May I make a few observations from my encounters with dispossessed Christians and summarise the feelings they may have:
These and many more questions, I believe, spring to mind once the decision is taken to quit the fellowship. There are all kinds of questions apart from these, and I don't propose to answer them all. Only God can lead a believer to peace and to a right understanding of these things. However, if I can point the way, I am pleased to do so.
Many of these questions will be answered by fellowshipping and talking with others who are in the same situation. The pain and guilt is eased when somebody shares the burden. There are those in the "remnant" as we have come to call it who have a pastor's heart and are capable of upholding and ministering to the weaker ones. Without any "ordination" beyond the calling of God, some will minister effectively to others. This is precisely how the BODY of Christ should function and I believe we are beginning to see a return to bible-based church life.
It is also becoming plain that God himself is taking his beloved children on a journey, that involves a different type of fellowship with HIM and with EACH OTHER, an informal destructuralised Church. This has been likened to the Church "Outside the Camp".
"The bodies of those animals, whose blood is brought into the sanctuary by the high priest for sin, are burned outside the camp. Therefore Jesus also, that He might sanctify the people with His own blood, suffered outside the gate. Therefore let us go forth to Him, outside the camp, bearing His reproach. For here we have no continuing city, but we seek the one to come." Heb 13:11-18
Outside the camp, for the Jews, was a place of reproach, excommunication and defilement. It was a place for cursing, punishment, garbage, human excrement and dead bodies. (Lev 13:45-46/ Lev 24:14/ Num 5:2-3/ Deut 23:12-13/ Num 31:19/ Num 15:33-35).
But like Paul we are considered by the world as "the filth of the world, the offscouring of all things" (1 Cor 4:13) and it's unlikely their opinion will change between now and the return of the Lord. so we'd better get used to it. Our place is with the crucified Lord, outside the gates of the citadel of conventional religion.
While some may see this as a disaster, I no longer do. Instead of seeing this exodus from the churches as a destructive thing, I see it as a positive opportunity to recover some of the most precious gems of scripture, lying hidden for ages underneath layers of historical dust.
I also see it as a move of God to both protect his people from error and to preserve a genuine expression of faith and worship in a time of growing apostasy. (You could argue that we are witnessing a TRUE "revival"!)
There is an incident during the Exodus that I want to bring to your attention. In the long wait for Moses to return from the Mount, the people had tired of an unseen God and wanted to have "more, more". They wanted to feel and see and touch their god, and to enjoy ecstatic worship such as they'd seen in Egypt. (where religious rituals often descended into an orgy of sex and drugs and abandonment to other "delights" of the flesh)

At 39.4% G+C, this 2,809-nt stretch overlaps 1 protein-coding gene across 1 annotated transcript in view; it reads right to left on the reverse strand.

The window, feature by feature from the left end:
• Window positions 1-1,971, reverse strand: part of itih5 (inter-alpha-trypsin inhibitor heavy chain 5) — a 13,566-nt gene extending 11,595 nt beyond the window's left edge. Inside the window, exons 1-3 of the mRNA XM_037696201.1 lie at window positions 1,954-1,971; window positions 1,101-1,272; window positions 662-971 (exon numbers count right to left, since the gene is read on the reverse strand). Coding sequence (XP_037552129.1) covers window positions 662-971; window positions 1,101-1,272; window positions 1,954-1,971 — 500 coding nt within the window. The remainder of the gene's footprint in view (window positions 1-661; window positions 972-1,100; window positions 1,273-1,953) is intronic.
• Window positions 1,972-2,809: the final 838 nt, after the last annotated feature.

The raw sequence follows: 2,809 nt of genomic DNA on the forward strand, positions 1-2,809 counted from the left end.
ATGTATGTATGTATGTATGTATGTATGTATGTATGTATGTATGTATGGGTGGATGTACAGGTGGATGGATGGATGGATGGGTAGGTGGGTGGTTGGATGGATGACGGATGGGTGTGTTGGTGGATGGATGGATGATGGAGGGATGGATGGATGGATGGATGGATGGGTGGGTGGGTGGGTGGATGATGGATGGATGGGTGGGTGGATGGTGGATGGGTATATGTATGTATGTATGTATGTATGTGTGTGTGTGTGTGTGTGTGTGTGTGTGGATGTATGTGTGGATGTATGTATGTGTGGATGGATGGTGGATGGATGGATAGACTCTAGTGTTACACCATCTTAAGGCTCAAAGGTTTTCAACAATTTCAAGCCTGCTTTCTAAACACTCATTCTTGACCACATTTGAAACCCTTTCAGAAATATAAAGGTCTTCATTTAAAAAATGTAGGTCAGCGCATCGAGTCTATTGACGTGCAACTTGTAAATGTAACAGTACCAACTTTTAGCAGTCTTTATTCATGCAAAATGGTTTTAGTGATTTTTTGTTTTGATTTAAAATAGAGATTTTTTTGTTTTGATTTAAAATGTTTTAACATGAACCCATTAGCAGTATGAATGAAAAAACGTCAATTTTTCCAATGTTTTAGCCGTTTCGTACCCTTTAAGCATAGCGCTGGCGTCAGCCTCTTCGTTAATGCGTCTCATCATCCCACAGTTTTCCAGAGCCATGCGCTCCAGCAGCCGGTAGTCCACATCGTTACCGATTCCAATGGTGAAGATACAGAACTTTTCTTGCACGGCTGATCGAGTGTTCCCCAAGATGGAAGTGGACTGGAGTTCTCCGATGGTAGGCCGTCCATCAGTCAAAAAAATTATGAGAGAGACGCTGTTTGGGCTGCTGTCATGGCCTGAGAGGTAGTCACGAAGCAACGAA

As you may know, the people donated their gold ornaments and created a calf of gold, and then they partied! When Moses returned, he heard the noise the people were all making and thought there was a war going on. Imagine, then, the shouting, screaming and dancing there must have been. It was religious mayhem. (Exod 32:17-18) Furthermore, they were NAKED, clearly indicating the nature of their "worship". (Exod 32:25)
Oh and by the way, did you know that these idolatrous Israelites also experienced GOLD DUST? Yes, for Moses "took the calf which they had made, and burnt it in the fire, and ground it to powder, and strawed it upon the water, and made the children of Israel drink of it." (Exod 32:20) They had to drink gold dust! Perhaps the revival worshippers should recall that the first mention of gold dust in the Bible is of sin and judgement!
The first thing Moses did was to identify any who dissented from this apostate worship. "then Moses stood in the gate of the camp, and said, Who is on the LORD's side? let him come unto me. And all the sons of Levi gathered themselves together unto him". (v.26).
So here was a gathering out of the dissenters, or remnant, who were grieved by the idolatry and disorder
As for the others, God pronounced judgement on them. About three thousand men died as a result of that sin. The remaining people for some time were under a cloud of God's displeasure.
Even though God had saved the Israelites from Egypt, caused them to escape Pharaoh and provided for them in the wilderness, He now said "Whosoever hath sinned against me, him will I blot out of my book." (Exod 32:33). Compare Deut 29:18-20 and also Rev 3:4-5
"Thou hast a few names even in Sardis which have not defiled their garments; and they shall walk with me in white: for they are worthy. He that overcometh, the same shall be clothed in white raiment; and I will not blot out his name out of the book of life, but I will confess his name before my Father, and before his angels."
Then God told Moses, " I will not go up in the midst of thee; for thou art a stiffnecked people: lest I consume thee in the way." (Exod 33:3)
Next we read that the Tabernacle of His Presence was set up OUTSIDE THE CAMP!
"For the LORD had said unto Moses, Say unto the children of Israel, Ye are a stiffnecked people: I will come up into the midst of thee in a moment, and consume thee And Moses took the tabernacle, and pitched it without the camp, afar off from the camp, and called it the Tabernacle of the congregation. And it came to pass, that every one which sought the LORD went out unto the tabernacle of the congregation, which was without the camp". (Exod 33:5-7)